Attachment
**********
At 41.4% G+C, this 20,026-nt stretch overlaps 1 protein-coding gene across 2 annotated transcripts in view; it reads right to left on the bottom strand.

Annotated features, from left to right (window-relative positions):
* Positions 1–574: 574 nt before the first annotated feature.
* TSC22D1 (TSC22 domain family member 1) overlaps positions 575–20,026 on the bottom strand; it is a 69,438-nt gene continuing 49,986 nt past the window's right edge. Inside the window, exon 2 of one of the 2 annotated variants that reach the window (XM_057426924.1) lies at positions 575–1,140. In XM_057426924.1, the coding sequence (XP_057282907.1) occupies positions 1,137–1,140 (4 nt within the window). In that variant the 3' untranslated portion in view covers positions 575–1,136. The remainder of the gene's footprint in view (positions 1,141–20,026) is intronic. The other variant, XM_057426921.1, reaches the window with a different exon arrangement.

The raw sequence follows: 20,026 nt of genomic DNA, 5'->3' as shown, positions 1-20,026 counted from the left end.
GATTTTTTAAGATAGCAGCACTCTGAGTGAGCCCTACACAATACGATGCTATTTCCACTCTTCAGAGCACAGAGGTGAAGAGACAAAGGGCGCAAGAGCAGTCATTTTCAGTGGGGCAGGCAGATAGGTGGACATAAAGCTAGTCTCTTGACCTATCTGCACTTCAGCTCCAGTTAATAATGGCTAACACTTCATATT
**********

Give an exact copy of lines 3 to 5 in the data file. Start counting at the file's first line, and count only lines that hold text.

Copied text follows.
* Positions 1–574: 574 nt before the first annotated feature.
* TSC22D1 (TSC22 domain family member 1) overlaps positions 575–20,026 on the bottom strand; it is a 69,438-nt gene continuing 49,986 nt past the window's right edge. Inside the window, exon 2 of one of the 2 annotated variants that reach the window (XM_057426924.1) lies at positions 575–1,140. In XM_057426924.1, the coding sequence (XP_057282907.1) occupies positions 1,137–1,140 (4 nt within the window). In that variant the 3' untranslated portion in view covers positions 575–1,136. The remainder of the gene's footprint in view (positions 1,141–20,026) is intronic. The other variant, XM_057426921.1, reaches the window with a different exon arrangement.

The raw sequence follows: 20,026 nt of genomic DNA, 5'->3' as shown, positions 1-20,026 counted from the left end.